Like aeroplane food, hospital food has a somewhat awful reputation. The subject is increasingly highlighted by the Media, who like to jump on the bandwagon of painting it as both disgusting and inedible.
However the statistics do speak for themselves; a survey for the Soil Association in the UK found that over a third of people thought that hospital food was ‘unacceptable’ and more than half said they would not be happy offering it to a child.
Even more importantly is research from Age UK in 2010, showing that around 180, 000 patients were leaving hospital malnourished each year. The National ‘Hungry to be Heard’ campaign suggests that these numbers are still increasing.
The Soil Association recently published a report ‘First Aid for Hospital Food’ which, encouragingly, highlights how, despite a number of barriers, hospitals CAN provide good, nutritious food on a tight budget.
On Monday 10th December SR Nutrition was invited to attend an event hosted by Chef James Martin in preparation for the next series of his documentary ‘Operation Hospital Food’ on BBC One.
Charlotte attended as a representative and was really pleased to see a campaign in place with a champion who really was passionate about making a difference to the standard of hospital food.
The campaign is now in its second BBC series and involves James Martin and a number of award winning chefs who have set out to improve the standard of food served in hospitals across the UK.
Series One of ‘Operation Hospital Food’ saw James making huge improvements to the food served in the hospitals by simplifying and improving menus, reducing wastage, getting fresh and local produce on the menus and generating income for the hospitals from onsite restaurants. Series Two is set to spread this work throughout a number of other hospitals in England and Wales.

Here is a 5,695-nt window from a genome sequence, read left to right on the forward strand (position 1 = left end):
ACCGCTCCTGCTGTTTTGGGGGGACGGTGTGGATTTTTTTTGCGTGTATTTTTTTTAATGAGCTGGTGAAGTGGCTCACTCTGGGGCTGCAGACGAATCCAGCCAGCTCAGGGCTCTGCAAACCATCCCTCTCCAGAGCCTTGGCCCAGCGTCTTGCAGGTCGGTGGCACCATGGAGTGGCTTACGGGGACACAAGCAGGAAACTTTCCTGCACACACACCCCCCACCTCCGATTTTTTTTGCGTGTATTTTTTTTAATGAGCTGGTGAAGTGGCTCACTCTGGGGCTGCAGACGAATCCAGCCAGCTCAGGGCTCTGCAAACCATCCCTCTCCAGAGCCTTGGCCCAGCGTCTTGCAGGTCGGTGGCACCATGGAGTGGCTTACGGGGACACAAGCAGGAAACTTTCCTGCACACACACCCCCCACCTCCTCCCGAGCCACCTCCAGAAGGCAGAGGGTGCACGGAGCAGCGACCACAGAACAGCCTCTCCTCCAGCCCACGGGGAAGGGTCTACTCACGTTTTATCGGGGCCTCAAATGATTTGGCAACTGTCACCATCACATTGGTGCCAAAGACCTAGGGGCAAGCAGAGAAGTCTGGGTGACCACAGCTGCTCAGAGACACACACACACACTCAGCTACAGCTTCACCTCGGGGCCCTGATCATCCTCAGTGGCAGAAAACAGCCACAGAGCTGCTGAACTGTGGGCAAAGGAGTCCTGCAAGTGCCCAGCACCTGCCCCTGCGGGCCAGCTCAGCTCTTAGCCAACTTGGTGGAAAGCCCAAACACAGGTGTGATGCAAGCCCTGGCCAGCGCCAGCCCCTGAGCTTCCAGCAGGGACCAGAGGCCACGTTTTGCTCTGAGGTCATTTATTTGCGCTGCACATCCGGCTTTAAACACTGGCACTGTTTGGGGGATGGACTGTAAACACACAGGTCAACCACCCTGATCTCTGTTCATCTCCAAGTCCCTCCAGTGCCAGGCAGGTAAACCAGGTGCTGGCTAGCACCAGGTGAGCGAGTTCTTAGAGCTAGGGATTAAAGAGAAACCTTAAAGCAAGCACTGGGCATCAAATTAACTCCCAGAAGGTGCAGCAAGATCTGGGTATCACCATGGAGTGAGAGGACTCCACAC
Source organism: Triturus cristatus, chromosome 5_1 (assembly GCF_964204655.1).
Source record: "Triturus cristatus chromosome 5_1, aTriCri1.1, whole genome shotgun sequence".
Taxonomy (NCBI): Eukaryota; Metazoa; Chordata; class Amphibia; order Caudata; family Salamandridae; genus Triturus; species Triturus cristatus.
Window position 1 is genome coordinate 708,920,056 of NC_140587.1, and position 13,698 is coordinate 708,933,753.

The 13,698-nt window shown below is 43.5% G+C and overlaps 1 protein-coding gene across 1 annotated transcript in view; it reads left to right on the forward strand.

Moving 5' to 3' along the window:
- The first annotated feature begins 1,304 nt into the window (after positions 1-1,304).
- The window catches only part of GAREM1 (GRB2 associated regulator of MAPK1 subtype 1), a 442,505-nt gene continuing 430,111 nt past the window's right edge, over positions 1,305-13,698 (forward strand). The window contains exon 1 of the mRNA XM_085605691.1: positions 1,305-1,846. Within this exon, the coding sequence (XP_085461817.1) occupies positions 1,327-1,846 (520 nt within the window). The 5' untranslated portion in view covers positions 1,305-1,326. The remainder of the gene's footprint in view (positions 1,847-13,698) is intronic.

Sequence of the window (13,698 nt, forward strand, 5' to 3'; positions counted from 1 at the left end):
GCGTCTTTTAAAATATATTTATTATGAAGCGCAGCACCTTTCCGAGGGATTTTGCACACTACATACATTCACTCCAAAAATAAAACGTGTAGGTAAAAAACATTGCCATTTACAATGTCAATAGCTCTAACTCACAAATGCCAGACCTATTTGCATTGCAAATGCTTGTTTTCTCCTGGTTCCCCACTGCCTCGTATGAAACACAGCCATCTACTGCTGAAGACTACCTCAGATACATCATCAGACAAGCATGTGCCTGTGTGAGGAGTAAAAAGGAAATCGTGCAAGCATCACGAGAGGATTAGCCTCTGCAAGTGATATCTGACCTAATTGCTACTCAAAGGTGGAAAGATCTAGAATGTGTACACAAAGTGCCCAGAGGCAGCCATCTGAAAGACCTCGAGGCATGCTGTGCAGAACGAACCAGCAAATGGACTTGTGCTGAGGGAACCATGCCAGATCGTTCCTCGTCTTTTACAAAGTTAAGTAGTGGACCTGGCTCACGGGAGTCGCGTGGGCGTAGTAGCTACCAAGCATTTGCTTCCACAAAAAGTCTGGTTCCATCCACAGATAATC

During the event a range of foods (mainly soups) were served, many of which have now been introduced to the menus of the hospitals this campaign has been supporting. The soups were delicious – my favourite being the parsnip and rosemary soup. However as someone who does not add salt to foods, I could quite easily taste the salt in the recipes. Nevertheless, James assured me that all recipes had been checked and approved by local hospital dietitians to ensure that they were meeting the correct standards for all patients.
This campaign, along with the Soil Association’s report, was able to demonstrate that a number of hospitals have made beneficial changes to the food served and all without increasing their budget, which is inevitably tight for most (around £2.00-£3.00 per day per person). This suggests that with the right approach, attitude and support all hospitals could be serving nutritious and, crucially, edible foods to all patients.
Personally I believe that hospitals should be leading the way in terms of demonstrating what ‘Healthy Eating’ really is. If a hospital is where people go to ‘get better’, then good food really needs to be an important part of the hospital environment. Ensuring patients receive adequate nutrients needed for health and repair is vital for recovery, but even more critical is demonstrating that which patients should be eating to maintain good health. This is in the hope that, once patients return home they may have the tools and understanding to ‘eat well’ for themselves and reduce the need to return to hospital.
Campaigns such as Jamie Oliver’s School Meals Initiative and now ‘Operation Hospital Food’ with chef James Martin are often pivotal in helping to highlight a need for change. So here’s to Operation Hospital Food and here’s hoping it makes a difference.